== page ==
More than a quarter million dollars in grant money from the National Institutes of Health was recently awarded to a microbiologist from CMU in order to bolster a certain type of stem cell research.
Dr. Xantha Karp is a CMU professor, and the lead microbiologist on this stem cell research project.
“Well there’s a lot of different diseases that people have been interested in using stem cell therapies for. Parkinson’s, and various other neurodegenerative diseases. Diabetes, certain cancers, spinal cord injuries.”
With this project, she hopes to start down a path that helps cure the diseases she just mentioned.
Before we go any further, it’s important to note Karp isn’t doing the research on humans.
“We’re not dealing with human embryos just by definition because we’re using a different species. Also, the type of stem cell that I am trying to model are adult stem cells. So these are stem cells we have in our bodies as adults that replenish our tissues.”
That’s right, we have stem cells as adults. They’re responsible for things like making more blood when we get cut.
Karp said we have a stockpile of these types of stem cells in our bodies at all times. They’re kept in a state of stasis until our body needs them.
For an idea of what that’s like, imagine the cells are cryogenically frozen like Walt Disney, just waiting for us to reawaken them.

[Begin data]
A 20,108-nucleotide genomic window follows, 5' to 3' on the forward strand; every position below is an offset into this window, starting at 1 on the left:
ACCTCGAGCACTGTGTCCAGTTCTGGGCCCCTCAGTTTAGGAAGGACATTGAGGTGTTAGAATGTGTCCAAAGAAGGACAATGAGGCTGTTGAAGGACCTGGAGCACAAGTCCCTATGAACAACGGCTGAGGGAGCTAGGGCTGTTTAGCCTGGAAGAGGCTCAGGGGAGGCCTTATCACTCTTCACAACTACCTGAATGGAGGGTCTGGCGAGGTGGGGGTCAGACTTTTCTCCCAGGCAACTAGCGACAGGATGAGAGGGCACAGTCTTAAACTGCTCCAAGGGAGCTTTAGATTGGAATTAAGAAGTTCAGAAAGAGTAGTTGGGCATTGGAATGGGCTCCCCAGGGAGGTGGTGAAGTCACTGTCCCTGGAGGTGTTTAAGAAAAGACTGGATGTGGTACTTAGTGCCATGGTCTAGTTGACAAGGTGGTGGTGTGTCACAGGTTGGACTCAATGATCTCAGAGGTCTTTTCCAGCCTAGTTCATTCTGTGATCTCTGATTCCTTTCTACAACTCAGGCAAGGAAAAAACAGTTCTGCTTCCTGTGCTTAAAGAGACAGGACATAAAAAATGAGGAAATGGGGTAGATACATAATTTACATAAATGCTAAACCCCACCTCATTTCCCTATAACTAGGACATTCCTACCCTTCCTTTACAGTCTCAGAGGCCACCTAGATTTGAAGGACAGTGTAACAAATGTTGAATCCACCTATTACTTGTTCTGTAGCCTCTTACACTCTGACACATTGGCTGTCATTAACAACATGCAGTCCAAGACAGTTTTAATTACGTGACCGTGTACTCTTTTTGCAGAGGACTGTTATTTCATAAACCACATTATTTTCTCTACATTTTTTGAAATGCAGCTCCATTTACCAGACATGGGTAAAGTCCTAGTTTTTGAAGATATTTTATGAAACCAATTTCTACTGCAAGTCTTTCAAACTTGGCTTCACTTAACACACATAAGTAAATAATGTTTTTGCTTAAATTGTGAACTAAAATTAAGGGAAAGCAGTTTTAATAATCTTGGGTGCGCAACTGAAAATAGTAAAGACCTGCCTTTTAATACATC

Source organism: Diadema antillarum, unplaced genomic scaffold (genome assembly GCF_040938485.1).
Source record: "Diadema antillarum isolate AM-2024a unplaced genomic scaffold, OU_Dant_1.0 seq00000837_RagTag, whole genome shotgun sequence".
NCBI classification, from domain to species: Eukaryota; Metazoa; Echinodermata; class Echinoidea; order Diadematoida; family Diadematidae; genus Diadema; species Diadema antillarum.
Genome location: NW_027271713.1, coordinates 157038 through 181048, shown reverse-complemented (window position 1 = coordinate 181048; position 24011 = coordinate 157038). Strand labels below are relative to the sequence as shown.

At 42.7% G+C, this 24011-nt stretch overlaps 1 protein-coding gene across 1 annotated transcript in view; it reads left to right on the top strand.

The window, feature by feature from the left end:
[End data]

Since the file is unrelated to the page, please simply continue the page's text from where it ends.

Karp said her goal is to better understand how the cells are able to enter and exit that static, or frozen, state.
At the center of her study is a special protein that influences stem cell development.
“So this grant is focused on a protein called FOXO. It’s a transcription factor, which means it regulates the expression of other genes.”
Basically Karp is saying FOXO is the person who wakes up frozen Walt Disney, and gives him a job to do.
“Our aims are all focused on studying how FOXO is doing this. So we want to fit FOXO into specific developmental pathways to understand how it interfaces with them in order to control stem cell fate.”
So, Karp wants to be able to force FOXO to wake up these stem cells, and to give them specific jobs she chooses.
Karp said she’s not looking for glory, and she makes it clear her research is just the starting point.
“I am a basic scientist who is trying to find out how things work and I’m using the worm to do that. It’s a long process, but without that fundamental knowledge there’s nothing to build on later on.”
Karp said her research could pave the way for others to come in and make cures for diseases or disabilities that, right now, we can only dream of fixing.
Parkinson’s, Diabetes, spinal injuries this research could be the first step to a cure.